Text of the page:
So why embark on “the tiny life”?
The answer is found in stewardship– the wise use of one’s time, energy, fiscal and other resources.
Are you wisely using the space in which you live? Which room or rooms do you live in the most? What happens to the others? Are you bothered by all the space within your dwelling that is least occupied?
“Tiny” is the efficient use of space. Admittedly, there is much less space to “expand” one’s life—one’s possessions and one’s decorative sense are two examples. Where do we really live, though—in our dwellings or in our hearts and relationship space?
But “tiny” also means less money expended to maintain a larger space that has become for many of us an idol. In 1963, my parents took on a 25-year mortgage on a new, two-story house with four bedrooms that cost $17,500. That same home today can sell for close to $300,000.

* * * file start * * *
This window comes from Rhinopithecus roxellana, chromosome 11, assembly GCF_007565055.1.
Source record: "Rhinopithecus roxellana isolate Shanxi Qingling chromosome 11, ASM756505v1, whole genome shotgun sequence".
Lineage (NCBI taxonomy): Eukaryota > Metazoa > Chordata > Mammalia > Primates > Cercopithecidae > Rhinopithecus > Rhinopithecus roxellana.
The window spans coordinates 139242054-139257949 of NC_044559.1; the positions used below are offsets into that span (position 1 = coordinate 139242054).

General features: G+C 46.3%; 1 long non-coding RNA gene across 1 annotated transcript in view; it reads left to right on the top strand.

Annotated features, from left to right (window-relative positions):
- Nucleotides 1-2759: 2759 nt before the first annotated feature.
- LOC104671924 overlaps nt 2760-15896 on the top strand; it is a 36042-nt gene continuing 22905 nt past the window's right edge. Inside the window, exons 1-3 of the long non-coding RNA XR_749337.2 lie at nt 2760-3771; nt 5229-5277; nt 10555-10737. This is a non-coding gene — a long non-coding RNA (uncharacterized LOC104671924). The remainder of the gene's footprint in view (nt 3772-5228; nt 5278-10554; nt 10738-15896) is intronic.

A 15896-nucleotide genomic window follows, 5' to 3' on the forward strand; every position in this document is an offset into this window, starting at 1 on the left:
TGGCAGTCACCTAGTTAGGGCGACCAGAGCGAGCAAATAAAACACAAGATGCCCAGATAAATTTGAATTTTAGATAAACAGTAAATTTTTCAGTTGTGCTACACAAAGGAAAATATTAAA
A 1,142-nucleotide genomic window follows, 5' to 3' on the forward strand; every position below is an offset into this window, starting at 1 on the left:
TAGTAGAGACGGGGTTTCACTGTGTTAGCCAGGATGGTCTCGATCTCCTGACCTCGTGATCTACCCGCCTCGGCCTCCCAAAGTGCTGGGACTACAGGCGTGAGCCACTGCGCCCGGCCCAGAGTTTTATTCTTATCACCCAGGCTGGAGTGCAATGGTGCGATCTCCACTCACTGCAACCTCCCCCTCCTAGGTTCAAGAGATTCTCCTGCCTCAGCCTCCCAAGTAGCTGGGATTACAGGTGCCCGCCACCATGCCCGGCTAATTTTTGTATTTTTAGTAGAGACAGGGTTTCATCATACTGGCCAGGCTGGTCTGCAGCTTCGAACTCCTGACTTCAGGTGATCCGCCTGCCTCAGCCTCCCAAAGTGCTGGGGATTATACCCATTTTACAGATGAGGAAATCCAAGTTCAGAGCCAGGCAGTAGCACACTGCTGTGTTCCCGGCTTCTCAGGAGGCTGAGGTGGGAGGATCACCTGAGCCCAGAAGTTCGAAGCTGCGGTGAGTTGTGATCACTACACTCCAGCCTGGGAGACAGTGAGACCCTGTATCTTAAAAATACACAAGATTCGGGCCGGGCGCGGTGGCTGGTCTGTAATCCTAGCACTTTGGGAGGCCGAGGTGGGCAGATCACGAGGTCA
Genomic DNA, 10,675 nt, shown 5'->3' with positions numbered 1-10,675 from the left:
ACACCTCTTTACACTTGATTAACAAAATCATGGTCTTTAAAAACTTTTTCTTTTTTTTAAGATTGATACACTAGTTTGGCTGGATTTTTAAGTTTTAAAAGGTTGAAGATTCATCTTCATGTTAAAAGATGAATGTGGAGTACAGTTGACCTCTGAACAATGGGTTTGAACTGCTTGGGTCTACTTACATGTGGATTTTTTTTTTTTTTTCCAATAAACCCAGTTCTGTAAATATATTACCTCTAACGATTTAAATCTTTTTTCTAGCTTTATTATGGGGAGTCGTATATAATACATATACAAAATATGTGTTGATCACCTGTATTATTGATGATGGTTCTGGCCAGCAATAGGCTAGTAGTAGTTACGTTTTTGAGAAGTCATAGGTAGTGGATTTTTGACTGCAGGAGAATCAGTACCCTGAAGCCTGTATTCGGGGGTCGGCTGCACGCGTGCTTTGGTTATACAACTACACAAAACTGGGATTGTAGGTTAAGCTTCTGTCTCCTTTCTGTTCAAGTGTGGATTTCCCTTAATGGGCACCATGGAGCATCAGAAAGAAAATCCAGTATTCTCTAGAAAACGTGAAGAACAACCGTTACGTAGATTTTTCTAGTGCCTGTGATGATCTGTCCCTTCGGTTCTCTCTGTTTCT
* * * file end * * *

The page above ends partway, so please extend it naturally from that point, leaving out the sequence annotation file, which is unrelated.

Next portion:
How scales of economy have changed! “Tiny” addresses the buying power of present dollars as much as it reflects the desire not to buy into the myth that bigger is better.
Bigger is not necessarily better. For most of us fascinated by tiny living, the exploration of all things tiny imparts hope.